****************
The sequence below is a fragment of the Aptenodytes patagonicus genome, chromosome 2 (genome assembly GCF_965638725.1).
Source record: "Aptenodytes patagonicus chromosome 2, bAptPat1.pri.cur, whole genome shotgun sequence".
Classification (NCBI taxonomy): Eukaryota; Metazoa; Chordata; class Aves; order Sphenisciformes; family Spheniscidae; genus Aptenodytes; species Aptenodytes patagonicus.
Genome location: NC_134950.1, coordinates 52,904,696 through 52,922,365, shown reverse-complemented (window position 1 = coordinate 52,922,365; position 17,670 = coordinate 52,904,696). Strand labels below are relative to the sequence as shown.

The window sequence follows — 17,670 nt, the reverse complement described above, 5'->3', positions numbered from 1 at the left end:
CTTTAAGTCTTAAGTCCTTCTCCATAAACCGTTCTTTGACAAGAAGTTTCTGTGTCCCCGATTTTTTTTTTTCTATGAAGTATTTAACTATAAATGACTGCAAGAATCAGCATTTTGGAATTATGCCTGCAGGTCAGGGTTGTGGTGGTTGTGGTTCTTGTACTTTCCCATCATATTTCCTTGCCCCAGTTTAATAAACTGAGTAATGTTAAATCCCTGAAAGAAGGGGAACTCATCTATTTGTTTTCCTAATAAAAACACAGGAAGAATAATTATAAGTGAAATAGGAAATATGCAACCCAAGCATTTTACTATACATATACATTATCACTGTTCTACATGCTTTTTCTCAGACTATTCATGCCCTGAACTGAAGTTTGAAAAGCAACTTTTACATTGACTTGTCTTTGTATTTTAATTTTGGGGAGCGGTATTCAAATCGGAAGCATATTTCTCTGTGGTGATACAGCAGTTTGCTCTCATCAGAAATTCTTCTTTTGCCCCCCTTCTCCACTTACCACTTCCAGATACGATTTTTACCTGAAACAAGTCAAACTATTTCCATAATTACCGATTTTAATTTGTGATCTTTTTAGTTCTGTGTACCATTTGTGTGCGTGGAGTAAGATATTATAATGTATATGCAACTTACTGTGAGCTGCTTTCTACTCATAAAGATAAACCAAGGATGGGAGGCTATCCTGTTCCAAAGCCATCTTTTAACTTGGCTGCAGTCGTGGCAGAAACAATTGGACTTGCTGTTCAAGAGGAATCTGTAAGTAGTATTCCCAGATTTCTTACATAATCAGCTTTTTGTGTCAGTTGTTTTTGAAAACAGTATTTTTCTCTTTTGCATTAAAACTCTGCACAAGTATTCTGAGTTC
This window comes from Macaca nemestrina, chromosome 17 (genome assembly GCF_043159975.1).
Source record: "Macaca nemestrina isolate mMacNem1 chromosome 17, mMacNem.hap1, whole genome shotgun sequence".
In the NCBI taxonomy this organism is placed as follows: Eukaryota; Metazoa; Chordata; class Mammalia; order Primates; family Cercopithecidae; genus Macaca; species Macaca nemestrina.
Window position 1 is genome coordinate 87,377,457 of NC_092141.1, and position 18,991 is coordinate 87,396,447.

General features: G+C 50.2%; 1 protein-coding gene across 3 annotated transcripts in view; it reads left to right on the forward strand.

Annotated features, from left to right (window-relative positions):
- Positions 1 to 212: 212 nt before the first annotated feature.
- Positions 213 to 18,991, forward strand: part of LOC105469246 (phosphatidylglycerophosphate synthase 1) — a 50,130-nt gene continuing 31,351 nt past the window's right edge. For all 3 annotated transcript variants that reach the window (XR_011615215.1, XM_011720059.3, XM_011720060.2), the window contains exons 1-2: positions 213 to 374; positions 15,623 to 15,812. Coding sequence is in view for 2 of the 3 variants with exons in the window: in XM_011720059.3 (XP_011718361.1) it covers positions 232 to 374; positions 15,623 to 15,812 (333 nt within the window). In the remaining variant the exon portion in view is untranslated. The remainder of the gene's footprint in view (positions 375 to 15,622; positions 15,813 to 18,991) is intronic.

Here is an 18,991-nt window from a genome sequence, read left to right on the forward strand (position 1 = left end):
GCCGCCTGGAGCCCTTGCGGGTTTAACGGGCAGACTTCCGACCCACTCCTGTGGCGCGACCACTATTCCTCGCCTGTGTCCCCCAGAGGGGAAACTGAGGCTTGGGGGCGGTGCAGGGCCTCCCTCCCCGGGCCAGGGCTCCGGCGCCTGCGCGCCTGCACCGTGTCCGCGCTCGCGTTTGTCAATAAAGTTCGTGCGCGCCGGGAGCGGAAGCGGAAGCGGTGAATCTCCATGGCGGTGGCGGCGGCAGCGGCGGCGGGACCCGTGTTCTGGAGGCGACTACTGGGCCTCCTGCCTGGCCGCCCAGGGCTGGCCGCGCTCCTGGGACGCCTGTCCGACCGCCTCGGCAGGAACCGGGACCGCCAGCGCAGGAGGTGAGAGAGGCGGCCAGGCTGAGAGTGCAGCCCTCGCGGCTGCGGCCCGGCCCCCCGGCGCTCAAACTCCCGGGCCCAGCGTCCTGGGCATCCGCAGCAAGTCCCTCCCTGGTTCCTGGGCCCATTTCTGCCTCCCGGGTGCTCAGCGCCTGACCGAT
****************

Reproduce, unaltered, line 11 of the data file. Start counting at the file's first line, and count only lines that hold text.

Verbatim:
General features: G+C 50.2%; 1 protein-coding gene across 3 annotated transcripts in view; it reads left to right on the forward strand.